UBC Library’s Rare Books and Special Collections division (RBSC) holds 87 letters written by Emma Crosby as part of the Thomas and Emma Crosby fonds. The majority of these letters were written from Fort Simpson, B.C., to her family in Ontario between 1874 and 1892.
Jan Hare, an Assistant Professor in the Department of Language and Literacy Education, and Jean Barman, Professor Emerita in the Department of Educational Studies, provided the inspiration for developing this digital collection. Barman offered to provide RBSC with transcriptions of Crosby’s letters, created for Hare and Barman’s recent publication, Good Intentions Gone Awry. This book discusses Emma Crosby’s missionary life and the legacy of her work at Fort Simpson.
The digitization of the Crosby letters was a collaboration between RBSC and University Archives. Bronwen Sprout, Digital Initiatives Librarian at Archives, and Katherine Kalsbeek, Reference Librarian at RBSC, led the project.
Special thanks to: April Ens, a former professional experience student from the School of Library, Archival and Information Studies, who digitized the letters and created the metadata for the collection; and Leslie Field, Archives Assistant, who provided expert assistance and guidance with the digitization work. Thanks also to Jan Hare and Jean Barman for the transcripts of Crosby’s letters and for their introduction that accompanies the digital collection.
You can view the collection at http://angel.library.ubc.ca/crosby.html. Please send comments to Bronwen Sprout (firstname.lastname@example.org) or Katherine Kalsbeek (email@example.com).No Comments
Posted on July 24, 2008 @11:03 am by kalsbeek
An exhibition of nineteenth-century English chapbooks is currently on display at UBC’s Rare Books and Special Collections (RBSC). Chapbooks are booklets that were popular in rural areas and towns from the sixteenth to the nineteenth centuries. Literature of this sort was a miscellany, spanning jestbooks to histories of depraved criminals, medieval romances to song verses. Although once read by many, chapbooks are extremely delicate and ephemeral: being cheaply produced on low-quality paper and small in size, they were not made to survive over time. Many are illustrated with luridly coloured woodcuts. There are over three hundred in RBSC, many of which are part of the Arkley Collection of Early & Historical Children’s Literature. The exhibition demonstrates the collection’s value as a catalogue of the diverse themes covered by this type of print publication in nineteenth-century Britain.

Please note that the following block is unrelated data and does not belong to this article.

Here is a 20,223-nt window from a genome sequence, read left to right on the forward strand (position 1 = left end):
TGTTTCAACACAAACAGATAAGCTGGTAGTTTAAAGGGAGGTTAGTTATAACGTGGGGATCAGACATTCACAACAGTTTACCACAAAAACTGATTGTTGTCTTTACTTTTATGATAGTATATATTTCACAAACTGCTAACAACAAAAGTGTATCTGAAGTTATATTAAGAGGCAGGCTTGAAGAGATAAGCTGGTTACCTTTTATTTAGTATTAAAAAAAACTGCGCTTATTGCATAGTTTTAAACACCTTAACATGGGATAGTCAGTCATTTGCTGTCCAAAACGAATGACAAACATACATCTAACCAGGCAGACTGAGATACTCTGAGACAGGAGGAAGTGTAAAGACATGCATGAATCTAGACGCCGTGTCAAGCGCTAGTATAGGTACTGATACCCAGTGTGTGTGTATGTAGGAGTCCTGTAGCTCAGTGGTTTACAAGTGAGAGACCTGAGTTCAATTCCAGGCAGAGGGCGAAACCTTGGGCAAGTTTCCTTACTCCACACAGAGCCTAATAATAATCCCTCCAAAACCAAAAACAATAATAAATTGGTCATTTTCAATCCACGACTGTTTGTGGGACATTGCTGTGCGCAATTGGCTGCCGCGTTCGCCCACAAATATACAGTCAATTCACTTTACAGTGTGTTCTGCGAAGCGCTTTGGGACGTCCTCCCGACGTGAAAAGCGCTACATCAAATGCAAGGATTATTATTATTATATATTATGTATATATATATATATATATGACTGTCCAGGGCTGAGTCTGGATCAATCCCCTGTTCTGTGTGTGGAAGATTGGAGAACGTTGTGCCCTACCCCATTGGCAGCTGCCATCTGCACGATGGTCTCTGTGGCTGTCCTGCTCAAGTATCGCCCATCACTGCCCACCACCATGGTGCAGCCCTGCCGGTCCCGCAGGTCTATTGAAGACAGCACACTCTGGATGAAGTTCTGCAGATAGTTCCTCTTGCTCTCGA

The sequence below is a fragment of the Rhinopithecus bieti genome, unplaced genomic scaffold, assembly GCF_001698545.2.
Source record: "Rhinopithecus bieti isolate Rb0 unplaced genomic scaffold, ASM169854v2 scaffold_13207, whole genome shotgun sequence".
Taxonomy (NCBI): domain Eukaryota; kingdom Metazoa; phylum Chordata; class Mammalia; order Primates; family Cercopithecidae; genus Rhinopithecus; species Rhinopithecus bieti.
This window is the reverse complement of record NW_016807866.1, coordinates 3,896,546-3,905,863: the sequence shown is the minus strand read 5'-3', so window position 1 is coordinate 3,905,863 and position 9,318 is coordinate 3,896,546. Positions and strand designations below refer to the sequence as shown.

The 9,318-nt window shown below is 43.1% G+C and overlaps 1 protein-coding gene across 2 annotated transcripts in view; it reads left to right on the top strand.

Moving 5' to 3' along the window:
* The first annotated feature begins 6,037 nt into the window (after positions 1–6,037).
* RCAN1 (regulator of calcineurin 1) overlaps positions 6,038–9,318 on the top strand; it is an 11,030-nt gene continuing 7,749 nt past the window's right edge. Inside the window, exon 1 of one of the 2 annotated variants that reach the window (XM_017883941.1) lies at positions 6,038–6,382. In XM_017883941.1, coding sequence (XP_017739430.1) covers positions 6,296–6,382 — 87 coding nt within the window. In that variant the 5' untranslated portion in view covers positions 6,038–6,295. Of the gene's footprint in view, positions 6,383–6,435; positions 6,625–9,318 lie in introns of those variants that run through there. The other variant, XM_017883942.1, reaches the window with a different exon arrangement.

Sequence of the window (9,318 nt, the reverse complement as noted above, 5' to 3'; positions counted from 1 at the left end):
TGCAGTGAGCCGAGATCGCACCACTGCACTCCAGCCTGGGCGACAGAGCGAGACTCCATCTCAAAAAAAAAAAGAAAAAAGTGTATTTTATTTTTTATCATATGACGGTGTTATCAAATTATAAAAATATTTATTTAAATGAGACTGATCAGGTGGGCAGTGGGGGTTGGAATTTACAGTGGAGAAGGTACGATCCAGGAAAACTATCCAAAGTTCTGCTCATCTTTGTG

The exhibition, created by English Master’s student Catherine Whitehead, will run from July 2008 to the end of November 2008. RBSC is open from 9am to 5pm, Monday to Friday.No Comments
Posted on April 25, 2005 @12:33 am by kalsbeek
UBC Rare Books and Special Collections and Koerner Library would like to announce the opening of: Fine Lines: An exhibition on artist and writer, Heather Spears, on now at Koerner Library. Curated by students from the School of Library, Archival, and Information Studies with assistance from Rare Books and Special Collections, the exhibition features material recently donated to the library.
The exhibition showcases unpublished material documenting Heather Spears’ successful career as both a visual artist and a writer. A former UBC student, Heather Spears has published 11 collections of poetry (4 with drawings), 3 science fiction novels, 3 books of drawings, and 1 crime novel. Spears has won numerous awards for her artistic works including the Governor General’s Award for Poetry in 1989 for The Word for Sand. Spears has also held over 75 solo exhibitions both nationally and internationally.
The exhibition runs through the end of August 2005 and is located in Humanities & Social Sciences, Floor 2, Koerner Library.No Comments
Posted on April 17, 2004 @11:29 pm by kalsbeek
UBC Rare Books and Special Collections (RBSC) is pleased to present, Hitting the Books: the Early Canadian School Textbook Collection in UBC Rare Books and Special Collections. The RBSC textbook collection is one of the country’s largest, with books dating from the late eighteenth to the early twentieth century. Some of the texts were printed in Britain or the United States of America, but the majority were printed in Canada.
This exhibition is a reconnaissance mission to provide a glimpse into some of the unique features of the collection. It looks at three early Canadian publishers and their works. It also provides some insight into the life of Canadian students from the late eighteenth through to the early twentieth century.
This exhibition is located in the display cases in Rare Books and Special Collections and will be on display from April to the end of August.No Comments